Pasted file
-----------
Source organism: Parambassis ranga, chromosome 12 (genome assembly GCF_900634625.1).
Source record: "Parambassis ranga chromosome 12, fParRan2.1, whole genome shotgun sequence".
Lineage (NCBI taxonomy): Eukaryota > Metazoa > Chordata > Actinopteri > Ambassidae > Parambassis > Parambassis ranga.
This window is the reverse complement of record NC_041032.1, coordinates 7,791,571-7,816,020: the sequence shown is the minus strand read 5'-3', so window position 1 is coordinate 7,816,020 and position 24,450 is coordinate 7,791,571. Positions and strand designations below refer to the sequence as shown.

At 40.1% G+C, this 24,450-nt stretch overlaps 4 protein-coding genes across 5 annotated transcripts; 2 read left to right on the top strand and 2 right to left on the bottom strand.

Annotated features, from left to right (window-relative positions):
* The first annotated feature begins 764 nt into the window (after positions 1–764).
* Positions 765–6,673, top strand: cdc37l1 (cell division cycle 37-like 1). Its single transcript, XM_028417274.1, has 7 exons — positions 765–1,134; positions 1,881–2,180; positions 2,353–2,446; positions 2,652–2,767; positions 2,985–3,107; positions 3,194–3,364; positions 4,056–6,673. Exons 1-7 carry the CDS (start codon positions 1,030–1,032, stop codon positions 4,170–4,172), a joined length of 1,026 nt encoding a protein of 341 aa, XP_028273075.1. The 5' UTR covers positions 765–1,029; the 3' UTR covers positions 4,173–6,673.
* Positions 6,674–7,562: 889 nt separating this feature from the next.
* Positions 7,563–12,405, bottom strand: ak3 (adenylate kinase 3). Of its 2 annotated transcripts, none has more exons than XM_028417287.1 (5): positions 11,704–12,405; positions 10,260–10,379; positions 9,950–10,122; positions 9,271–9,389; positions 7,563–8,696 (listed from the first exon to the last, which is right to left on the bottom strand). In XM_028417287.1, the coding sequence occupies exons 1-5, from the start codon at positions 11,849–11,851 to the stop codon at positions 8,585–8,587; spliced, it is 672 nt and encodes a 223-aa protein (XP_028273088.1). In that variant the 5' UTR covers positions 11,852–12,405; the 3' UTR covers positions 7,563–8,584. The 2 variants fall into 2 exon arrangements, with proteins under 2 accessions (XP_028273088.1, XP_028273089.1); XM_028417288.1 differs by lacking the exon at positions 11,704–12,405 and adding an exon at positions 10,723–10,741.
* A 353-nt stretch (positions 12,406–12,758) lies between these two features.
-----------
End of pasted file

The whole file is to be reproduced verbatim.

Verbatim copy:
Source organism: Parambassis ranga, chromosome 12 (genome assembly GCF_900634625.1).
Source record: "Parambassis ranga chromosome 12, fParRan2.1, whole genome shotgun sequence".
Lineage (NCBI taxonomy): Eukaryota > Metazoa > Chordata > Actinopteri > Ambassidae > Parambassis > Parambassis ranga.
This window is the reverse complement of record NC_041032.1, coordinates 7,791,571-7,816,020: the sequence shown is the minus strand read 5'-3', so window position 1 is coordinate 7,816,020 and position 24,450 is coordinate 7,791,571. Positions and strand designations below refer to the sequence as shown.

At 40.1% G+C, this 24,450-nt stretch overlaps 4 protein-coding genes across 5 annotated transcripts; 2 read left to right on the top strand and 2 right to left on the bottom strand.

Annotated features, from left to right (window-relative positions):
* The first annotated feature begins 764 nt into the window (after positions 1–764).
* Positions 765–6,673, top strand: cdc37l1 (cell division cycle 37-like 1). Its single transcript, XM_028417274.1, has 7 exons — positions 765–1,134; positions 1,881–2,180; positions 2,353–2,446; positions 2,652–2,767; positions 2,985–3,107; positions 3,194–3,364; positions 4,056–6,673. Exons 1-7 carry the CDS (start codon positions 1,030–1,032, stop codon positions 4,170–4,172), a joined length of 1,026 nt encoding a protein of 341 aa, XP_028273075.1. The 5' UTR covers positions 765–1,029; the 3' UTR covers positions 4,173–6,673.
* Positions 6,674–7,562: 889 nt separating this feature from the next.
* Positions 7,563–12,405, bottom strand: ak3 (adenylate kinase 3). Of its 2 annotated transcripts, none has more exons than XM_028417287.1 (5): positions 11,704–12,405; positions 10,260–10,379; positions 9,950–10,122; positions 9,271–9,389; positions 7,563–8,696 (listed from the first exon to the last, which is right to left on the bottom strand). In XM_028417287.1, the coding sequence occupies exons 1-5, from the start codon at positions 11,849–11,851 to the stop codon at positions 8,585–8,587; spliced, it is 672 nt and encodes a 223-aa protein (XP_028273088.1). In that variant the 5' UTR covers positions 11,852–12,405; the 3' UTR covers positions 7,563–8,584. The 2 variants fall into 2 exon arrangements, with proteins under 2 accessions (XP_028273088.1, XP_028273089.1); XM_028417288.1 differs by lacking the exon at positions 11,704–12,405 and adding an exon at positions 10,723–10,741.
* A 353-nt stretch (positions 12,406–12,758) lies between these two features.